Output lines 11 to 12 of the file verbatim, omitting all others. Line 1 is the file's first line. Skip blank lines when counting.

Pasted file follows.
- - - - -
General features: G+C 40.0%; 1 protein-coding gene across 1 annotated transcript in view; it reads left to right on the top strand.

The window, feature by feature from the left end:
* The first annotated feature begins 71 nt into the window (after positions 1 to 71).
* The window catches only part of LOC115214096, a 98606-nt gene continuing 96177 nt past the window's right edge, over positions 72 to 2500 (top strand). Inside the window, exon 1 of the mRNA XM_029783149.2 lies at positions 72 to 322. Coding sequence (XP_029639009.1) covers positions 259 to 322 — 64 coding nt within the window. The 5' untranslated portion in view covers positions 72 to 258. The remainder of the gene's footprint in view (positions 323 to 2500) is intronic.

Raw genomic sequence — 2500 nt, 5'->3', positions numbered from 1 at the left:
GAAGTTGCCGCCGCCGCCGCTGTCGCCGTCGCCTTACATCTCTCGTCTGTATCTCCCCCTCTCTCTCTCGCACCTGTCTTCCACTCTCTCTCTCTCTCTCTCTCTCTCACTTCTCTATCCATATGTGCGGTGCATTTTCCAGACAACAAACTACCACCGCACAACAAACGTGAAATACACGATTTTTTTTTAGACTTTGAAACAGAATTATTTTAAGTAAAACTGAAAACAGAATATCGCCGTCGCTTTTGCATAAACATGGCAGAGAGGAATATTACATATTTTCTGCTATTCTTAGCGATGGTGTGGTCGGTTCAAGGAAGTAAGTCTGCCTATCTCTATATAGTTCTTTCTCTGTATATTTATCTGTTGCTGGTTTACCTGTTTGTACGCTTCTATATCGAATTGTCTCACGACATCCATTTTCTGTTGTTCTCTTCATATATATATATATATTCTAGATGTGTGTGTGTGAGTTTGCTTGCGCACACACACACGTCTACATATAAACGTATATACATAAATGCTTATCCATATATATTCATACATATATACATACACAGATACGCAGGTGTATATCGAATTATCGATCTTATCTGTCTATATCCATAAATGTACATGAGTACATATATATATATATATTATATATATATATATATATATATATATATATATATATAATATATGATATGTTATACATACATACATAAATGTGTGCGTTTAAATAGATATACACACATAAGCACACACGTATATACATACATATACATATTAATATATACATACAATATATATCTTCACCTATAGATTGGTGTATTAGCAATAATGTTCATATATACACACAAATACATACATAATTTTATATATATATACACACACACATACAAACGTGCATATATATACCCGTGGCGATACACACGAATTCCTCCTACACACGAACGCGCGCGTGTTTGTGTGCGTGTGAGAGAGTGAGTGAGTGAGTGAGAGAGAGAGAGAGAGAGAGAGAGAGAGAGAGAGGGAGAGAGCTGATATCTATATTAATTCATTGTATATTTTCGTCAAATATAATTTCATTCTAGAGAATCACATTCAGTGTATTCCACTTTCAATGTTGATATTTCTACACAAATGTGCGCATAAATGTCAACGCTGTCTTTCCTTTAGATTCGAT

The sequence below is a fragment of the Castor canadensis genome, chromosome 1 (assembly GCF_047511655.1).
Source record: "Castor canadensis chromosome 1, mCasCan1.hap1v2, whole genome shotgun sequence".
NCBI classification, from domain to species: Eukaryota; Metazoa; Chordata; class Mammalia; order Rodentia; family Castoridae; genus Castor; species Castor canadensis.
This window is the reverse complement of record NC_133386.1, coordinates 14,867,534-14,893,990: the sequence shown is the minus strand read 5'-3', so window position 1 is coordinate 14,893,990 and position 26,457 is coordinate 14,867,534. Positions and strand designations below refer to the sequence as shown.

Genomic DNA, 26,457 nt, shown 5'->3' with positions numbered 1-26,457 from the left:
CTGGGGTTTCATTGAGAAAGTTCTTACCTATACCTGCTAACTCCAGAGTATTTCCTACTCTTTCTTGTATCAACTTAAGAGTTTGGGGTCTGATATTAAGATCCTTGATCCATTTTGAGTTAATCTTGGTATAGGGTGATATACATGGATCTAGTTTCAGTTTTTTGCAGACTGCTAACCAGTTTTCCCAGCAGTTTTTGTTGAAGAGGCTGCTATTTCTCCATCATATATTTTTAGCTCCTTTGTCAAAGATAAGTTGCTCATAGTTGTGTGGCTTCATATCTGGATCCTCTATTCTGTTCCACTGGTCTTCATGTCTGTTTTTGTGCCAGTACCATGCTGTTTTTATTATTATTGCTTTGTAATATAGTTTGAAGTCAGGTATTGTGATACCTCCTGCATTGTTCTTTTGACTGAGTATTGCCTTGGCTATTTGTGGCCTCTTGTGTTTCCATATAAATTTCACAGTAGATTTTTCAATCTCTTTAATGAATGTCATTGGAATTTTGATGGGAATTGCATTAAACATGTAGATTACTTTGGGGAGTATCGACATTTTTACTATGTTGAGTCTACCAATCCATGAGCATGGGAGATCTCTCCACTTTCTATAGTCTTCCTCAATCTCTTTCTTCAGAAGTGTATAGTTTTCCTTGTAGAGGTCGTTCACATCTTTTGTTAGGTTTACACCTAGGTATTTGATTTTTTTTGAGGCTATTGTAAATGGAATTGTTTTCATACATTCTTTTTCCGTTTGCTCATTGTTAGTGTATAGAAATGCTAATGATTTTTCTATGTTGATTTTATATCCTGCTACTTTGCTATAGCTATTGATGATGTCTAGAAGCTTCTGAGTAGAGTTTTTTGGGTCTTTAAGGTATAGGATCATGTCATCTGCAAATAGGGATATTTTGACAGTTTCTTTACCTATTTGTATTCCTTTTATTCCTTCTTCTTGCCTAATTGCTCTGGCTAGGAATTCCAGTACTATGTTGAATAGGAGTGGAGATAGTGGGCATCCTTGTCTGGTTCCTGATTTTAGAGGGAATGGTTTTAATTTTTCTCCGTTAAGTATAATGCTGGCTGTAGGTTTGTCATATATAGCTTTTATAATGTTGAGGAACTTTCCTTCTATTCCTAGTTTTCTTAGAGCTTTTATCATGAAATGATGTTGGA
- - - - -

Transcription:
Genomic DNA, 26,457 nt, shown 5'->3' with positions numbered 1-26,457 from the left:
CTGGGGTTTCATTGAGAAAGTTCTTACCTATACCTGCTAACTCCAGAGTATTTCCTACTCTTTCTTGTATCAACTTAAGAGTTTGGGGTCTGATATTAAGATCCTTGATCCATTTTGAGTTAATCTTGGTATAGGGTGATATACATGGATCTAGTTTCAGTTTTTTGCAGACTGCTAACCAGTTTTCCCAGCAGTTTTTGTTGAAGAGGCTGCTATTTCTCCATCATATATTTTTAGCTCCTTTGTCAAAGATAAGTTGCTCATAGTTGTGTGGCTTCATATCTGGATCCTCTATTCTGTTCCACTGGTCTTCATGTCTGTTTTTGTGCCAGTACCATGCTGTTTTTATTATTATTGCTTTGTAATATAGTTTGAAGTCAGGTATTGTGATACCTCCTGCATTGTTCTTTTGACTGAGTATTGCCTTGGCTATTTGTGGCCTCTTGTGTTTCCATATAAATTTCACAGTAGATTTTTCAATCTCTTTAATGAATGTCATTGGAATTTTGATGGGAATTGCATTAAACATGTAGATTACTTTGGGGAGTATCGACATTTTTACTATGTTGAGTCTACCAATCCATGAGCATGGGAGATCTCTCCACTTTCTATAGTCTTCCTCAATCTCTTTCTTCAGAAGTGTATAGTTTTCCTTGTAGAGGTCGTTCACATCTTTTGTTAGGTTTACACCTAGGTATTTGATTTTTTTTGAGGCTATTGTAAATGGAATTGTTTTCATACATTCTTTTTCCGTTTGCTCATTGTTAGTGTATAGAAATGCTAATGATTTTTCTATGTTGATTTTATATCCTGCTACTTTGCTATAGCTATTGATGATGTCTAGAAGCTTCTGAGTAGAGTTTTTTGGGTCTTTAAGGTATAGGATCATGTCATCTGCAAATAGGGATATTTTGACAGTTTCTTTACCTATTTGTATTCCTTTTATTCCTTCTTCTTGCCTAATTGCTCTGGCTAGGAATTCCAGTACTATGTTGAATAGGAGTGGAGATAGTGGGCATCCTTGTCTGGTTCCTGATTTTAGAGGGAATGGTTTTAATTTTTCTCCGTTAAGTATAATGCTGGCTGTAGGTTTGTCATATATAGCTTTTATAATGTTGAGGAACTTTCCTTCTATTCCTAGTTTTCTTAGAGCTTTTATCATGAAATGATGTTGGA